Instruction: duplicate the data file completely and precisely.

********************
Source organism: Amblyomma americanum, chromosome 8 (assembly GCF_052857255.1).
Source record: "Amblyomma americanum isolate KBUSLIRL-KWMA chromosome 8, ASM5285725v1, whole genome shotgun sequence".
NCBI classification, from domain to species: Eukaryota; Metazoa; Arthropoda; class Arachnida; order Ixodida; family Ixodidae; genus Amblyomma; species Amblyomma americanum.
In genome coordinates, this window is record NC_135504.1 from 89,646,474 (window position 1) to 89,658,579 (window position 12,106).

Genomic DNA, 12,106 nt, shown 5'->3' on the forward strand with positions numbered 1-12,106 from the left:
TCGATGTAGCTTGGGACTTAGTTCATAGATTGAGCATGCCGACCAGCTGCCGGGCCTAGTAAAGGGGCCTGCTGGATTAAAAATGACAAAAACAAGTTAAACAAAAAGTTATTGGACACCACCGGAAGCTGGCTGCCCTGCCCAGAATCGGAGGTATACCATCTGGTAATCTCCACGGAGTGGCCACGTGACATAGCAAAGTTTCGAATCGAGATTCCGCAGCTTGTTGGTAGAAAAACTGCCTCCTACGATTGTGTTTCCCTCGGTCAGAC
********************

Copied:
Source organism: Amblyomma americanum, chromosome 8 (assembly GCF_052857255.1).
Source record: "Amblyomma americanum isolate KBUSLIRL-KWMA chromosome 8, ASM5285725v1, whole genome shotgun sequence".
NCBI classification, from domain to species: Eukaryota; Metazoa; Arthropoda; class Arachnida; order Ixodida; family Ixodidae; genus Amblyomma; species Amblyomma americanum.
In genome coordinates, this window is record NC_135504.1 from 89,646,474 (window position 1) to 89,658,579 (window position 12,106).

Genomic DNA, 12,106 nt, shown 5'->3' on the forward strand with positions numbered 1-12,106 from the left:
TCGATGTAGCTTGGGACTTAGTTCATAGATTGAGCATGCCGACCAGCTGCCGGGCCTAGTAAAGGGGCCTGCTGGATTAAAAATGACAAAAACAAGTTAAACAAAAAGTTATTGGACACCACCGGAAGCTGGCTGCCCTGCCCAGAATCGGAGGTATACCATCTGGTAATCTCCACGGAGTGGCCACGTGACATAGCAAAGTTTCGAATCGAGATTCCGCAGCTTGTTGGTAGAAAAACTGCCTCCTACGATTGTGTTTCCCTCGGTCAGAC